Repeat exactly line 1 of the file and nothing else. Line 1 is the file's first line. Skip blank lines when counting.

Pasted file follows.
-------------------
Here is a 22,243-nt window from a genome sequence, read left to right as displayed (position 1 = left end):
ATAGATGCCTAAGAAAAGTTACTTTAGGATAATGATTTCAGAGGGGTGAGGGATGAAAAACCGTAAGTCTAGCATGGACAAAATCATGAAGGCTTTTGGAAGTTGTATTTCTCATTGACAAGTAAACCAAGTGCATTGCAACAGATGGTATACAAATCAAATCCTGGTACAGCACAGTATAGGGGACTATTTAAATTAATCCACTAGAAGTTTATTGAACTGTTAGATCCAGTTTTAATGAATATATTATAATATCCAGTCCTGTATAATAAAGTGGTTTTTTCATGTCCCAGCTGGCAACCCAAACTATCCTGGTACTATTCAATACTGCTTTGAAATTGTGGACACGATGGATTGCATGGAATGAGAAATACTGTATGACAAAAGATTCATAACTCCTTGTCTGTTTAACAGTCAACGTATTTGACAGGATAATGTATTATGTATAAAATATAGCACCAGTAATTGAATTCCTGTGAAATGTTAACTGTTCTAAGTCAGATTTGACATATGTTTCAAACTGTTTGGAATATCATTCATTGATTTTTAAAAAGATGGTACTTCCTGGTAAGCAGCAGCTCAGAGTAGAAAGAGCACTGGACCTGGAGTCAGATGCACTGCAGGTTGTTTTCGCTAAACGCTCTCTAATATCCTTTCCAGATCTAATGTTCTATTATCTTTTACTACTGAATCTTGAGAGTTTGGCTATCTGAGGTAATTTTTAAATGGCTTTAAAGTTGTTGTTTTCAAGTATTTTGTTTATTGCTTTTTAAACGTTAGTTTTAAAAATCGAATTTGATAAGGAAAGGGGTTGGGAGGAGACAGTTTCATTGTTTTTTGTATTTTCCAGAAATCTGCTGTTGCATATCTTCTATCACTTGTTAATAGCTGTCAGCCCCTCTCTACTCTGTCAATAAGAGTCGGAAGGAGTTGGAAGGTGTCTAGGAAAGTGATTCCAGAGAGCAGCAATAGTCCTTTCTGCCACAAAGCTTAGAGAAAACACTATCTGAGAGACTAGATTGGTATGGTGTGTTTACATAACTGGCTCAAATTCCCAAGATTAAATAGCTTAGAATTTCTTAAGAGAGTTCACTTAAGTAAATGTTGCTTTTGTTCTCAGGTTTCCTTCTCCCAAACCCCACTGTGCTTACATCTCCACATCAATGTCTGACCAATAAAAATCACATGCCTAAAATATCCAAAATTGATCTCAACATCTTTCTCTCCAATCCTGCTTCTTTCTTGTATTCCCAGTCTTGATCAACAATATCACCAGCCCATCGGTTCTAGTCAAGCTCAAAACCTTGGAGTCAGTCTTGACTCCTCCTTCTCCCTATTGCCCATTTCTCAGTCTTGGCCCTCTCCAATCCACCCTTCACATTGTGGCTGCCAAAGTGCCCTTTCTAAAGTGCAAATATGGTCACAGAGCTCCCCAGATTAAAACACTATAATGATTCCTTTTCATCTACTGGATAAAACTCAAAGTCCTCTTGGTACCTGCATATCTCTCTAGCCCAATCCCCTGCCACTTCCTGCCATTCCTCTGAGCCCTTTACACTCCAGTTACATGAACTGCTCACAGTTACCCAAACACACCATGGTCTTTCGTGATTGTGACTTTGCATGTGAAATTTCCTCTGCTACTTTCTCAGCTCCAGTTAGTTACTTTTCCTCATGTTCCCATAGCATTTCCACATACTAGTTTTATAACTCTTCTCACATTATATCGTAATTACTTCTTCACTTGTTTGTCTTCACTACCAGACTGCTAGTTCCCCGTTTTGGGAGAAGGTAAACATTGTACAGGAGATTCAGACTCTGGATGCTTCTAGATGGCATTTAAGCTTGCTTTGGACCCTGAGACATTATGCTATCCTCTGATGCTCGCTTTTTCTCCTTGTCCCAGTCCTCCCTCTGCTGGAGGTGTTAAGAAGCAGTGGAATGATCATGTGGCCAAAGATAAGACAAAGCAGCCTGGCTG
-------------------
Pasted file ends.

Here is a 22,243-nt window from a genome sequence, read left to right as displayed (position 1 = left end):